The Case of the Missing Mars Water
Moffett Field - Jan. 8, 2001
Mars may once have been a very wet place. A host of clues remain from an earlier era, billions of years ago, hinting that the Red Planet was host to great rivers, lakes and perhaps even an ocean. But some of the clues are contradictory -- they don't all fit together in a coherent whole. Little wonder, then, that the fate of water on Mars is such a hotly debated topic.
The reason for the intense interest in Martian water is simple: Without water, there can be no life as we know it. If it has been 3.5 billion years since liquid water was present on Mars, the chance of finding life there is remote. But if water is present on Mars now, however well hidden, life may be holding on in some protected niche.
Based on what we have observed so far, Mars today is a frozen desert. It's too cold for liquid water to exist on its surface and too cold to rain. The planet's atmosphere is also too thin to permit any significant amount of snowfall.
Even if some internal heat source warmed the planet up enough for ice to melt, it wouldn't yield liquid water. The Martian atmosphere is so thin that even if the temperature rose above freezing the ice would change directly to water vapor.
Signs of Heavy Flooding
What caused these giant floods? Was it a climate change, perhaps brought about by a change in Mars's orbit? Or was the planet's own internal heat responsible? And, whatever mechanism caused the floods in the first place, where has all that water gone? Was it absorbed into the ground where it remains today, frozen? Or did it dissipate into the Martian atmosphere, where it was subsequently lost to space? No-one knows for certain the answers to these questions.
Some scientists believe that the catastrophic floods that carved the outflow channels occurred nearly simultaneously, releasing such vast quantities of water that they merged into an ocean that covered the northern lowlands. Tim Parker of NASA's Jet Propulsion Laboratory first proposed such an idea in 1989. Parker, examining images taken by the Viking Orbiters, found what he believed were remnants of two ancient ocean shorelines, which he called "contacts," one inside the other, in the Martian north.
Expanding on this notion, in 1991 Vic Baker of the University of Arizona, suggested that Mars might not be geologically dead and permanently frozen. Instead, he proposed, Mars might undergo cycles, or pulses -- first heating up, releasing groundwater and forming an ocean in the north, then dissipating the ocean back into the planet's crust and re-freezing.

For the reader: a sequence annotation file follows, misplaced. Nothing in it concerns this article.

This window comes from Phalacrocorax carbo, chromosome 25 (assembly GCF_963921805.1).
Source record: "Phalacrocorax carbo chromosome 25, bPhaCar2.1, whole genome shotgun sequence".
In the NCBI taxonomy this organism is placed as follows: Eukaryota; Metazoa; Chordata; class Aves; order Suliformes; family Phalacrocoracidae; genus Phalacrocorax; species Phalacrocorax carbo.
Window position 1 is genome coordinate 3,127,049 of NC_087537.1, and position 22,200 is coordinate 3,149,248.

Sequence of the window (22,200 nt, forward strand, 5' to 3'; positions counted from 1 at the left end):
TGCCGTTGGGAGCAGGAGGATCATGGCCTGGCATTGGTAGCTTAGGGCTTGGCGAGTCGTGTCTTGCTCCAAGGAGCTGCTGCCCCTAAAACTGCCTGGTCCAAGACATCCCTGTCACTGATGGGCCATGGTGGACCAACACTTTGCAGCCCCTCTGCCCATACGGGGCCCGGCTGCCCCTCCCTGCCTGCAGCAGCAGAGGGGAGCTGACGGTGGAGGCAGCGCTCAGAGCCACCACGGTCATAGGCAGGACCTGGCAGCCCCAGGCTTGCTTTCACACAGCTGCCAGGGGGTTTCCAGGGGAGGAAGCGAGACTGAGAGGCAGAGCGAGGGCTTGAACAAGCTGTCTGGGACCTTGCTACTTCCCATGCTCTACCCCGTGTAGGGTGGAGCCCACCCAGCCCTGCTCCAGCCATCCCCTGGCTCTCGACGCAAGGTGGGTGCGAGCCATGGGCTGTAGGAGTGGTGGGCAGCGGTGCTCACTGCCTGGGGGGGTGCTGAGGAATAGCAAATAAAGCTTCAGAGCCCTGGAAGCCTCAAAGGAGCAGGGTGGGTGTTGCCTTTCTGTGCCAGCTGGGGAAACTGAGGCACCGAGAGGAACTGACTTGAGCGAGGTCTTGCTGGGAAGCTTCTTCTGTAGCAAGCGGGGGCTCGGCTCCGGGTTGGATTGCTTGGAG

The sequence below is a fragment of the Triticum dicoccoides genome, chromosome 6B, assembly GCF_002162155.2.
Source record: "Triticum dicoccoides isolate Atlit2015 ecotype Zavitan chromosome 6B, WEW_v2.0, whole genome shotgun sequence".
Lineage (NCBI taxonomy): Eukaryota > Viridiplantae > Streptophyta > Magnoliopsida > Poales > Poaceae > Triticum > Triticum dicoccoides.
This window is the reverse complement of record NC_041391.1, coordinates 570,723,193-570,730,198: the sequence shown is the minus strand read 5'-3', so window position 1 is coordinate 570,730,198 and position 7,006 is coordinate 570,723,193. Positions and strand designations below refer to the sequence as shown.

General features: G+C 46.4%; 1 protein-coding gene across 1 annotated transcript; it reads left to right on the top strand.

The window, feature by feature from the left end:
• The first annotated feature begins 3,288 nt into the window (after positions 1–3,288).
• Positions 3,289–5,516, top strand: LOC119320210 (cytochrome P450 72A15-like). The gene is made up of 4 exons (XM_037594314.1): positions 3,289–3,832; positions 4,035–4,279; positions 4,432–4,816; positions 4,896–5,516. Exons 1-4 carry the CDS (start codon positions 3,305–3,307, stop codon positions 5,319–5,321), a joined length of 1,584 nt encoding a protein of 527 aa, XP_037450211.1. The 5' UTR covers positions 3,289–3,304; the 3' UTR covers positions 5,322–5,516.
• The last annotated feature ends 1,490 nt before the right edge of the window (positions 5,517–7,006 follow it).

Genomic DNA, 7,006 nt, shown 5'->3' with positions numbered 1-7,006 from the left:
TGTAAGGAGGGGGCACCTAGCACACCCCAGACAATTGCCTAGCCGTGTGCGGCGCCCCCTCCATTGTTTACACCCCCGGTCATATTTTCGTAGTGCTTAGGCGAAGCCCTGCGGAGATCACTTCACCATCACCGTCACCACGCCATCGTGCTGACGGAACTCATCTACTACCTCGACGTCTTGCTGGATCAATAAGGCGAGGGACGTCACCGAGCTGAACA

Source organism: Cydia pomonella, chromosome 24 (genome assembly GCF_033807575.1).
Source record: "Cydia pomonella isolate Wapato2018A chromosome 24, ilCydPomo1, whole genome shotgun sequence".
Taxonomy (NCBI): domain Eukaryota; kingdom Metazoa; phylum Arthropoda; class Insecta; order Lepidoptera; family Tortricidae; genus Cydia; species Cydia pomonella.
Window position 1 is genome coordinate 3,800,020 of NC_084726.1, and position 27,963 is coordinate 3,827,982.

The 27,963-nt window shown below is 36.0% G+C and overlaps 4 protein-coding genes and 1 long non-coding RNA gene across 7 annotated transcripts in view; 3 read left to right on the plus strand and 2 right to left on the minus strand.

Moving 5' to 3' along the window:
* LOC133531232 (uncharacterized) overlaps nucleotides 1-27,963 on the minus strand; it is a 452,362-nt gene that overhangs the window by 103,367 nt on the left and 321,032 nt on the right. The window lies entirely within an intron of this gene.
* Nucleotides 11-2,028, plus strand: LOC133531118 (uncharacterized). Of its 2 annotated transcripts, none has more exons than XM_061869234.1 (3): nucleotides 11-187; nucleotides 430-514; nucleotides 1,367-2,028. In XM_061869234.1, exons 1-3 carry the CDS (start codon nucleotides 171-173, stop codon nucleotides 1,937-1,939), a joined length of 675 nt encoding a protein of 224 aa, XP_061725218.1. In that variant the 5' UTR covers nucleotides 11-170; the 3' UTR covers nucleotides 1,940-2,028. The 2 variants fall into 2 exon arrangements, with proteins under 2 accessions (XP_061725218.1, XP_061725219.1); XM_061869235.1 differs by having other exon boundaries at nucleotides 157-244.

More recently, Jim Head and colleagues at Brown University, found evidence that is consistent with a shoreline that might indeed have existed at the inner of Parker's two proposed contacts, contact 2.
Head and colleagues examined elevation data gathered by the Mars Orbiter Laser Altimeter (MOLA) on board the Mars Global Surveyor (MGS) and found that the elevation at points along contact 2 were much closer to a straight line than those at contact 1.
They also found that the terrain below this elevation was smoother than the terrain above it. Both of these findings are consistent with the former presence there of an ocean.
But the story doesn't end there. Shortly after Head and colleagues published their findings, Mike Malin and Ken Edgett of Malin Space Systems used the Mars Orbital Camera (MOC) aboard MGS, to take a series of high-resolution images of contact 2 terrain. Their conclusion: there's nothing there.
And the debate continues. Says Mike Carr of the U.S. Geological Survey, author of the book Water on Mars, "We're getting all this new data from MGS, and I think a lot of it is just not understood yet. It's very hard to understand. The whole business of the oceans, the evidence is so contradictory."
For Mars to be warm enough to rain, however, it would have needed a much thicker atmosphere than it has today. And no-one has come up with a clear-cut explanation for how such an atmosphere could have formed.
One alternative theory is that a process known as sapping, or collapse caused by the softening of the soil by groundwater, created the valleys. Yet another notion is that perhaps glaciers covered the regions around the valleys, and that glacial meltwater carved them. As with Mars's other watery mysteries, however, the question of how the valley networks formed remains unanswered.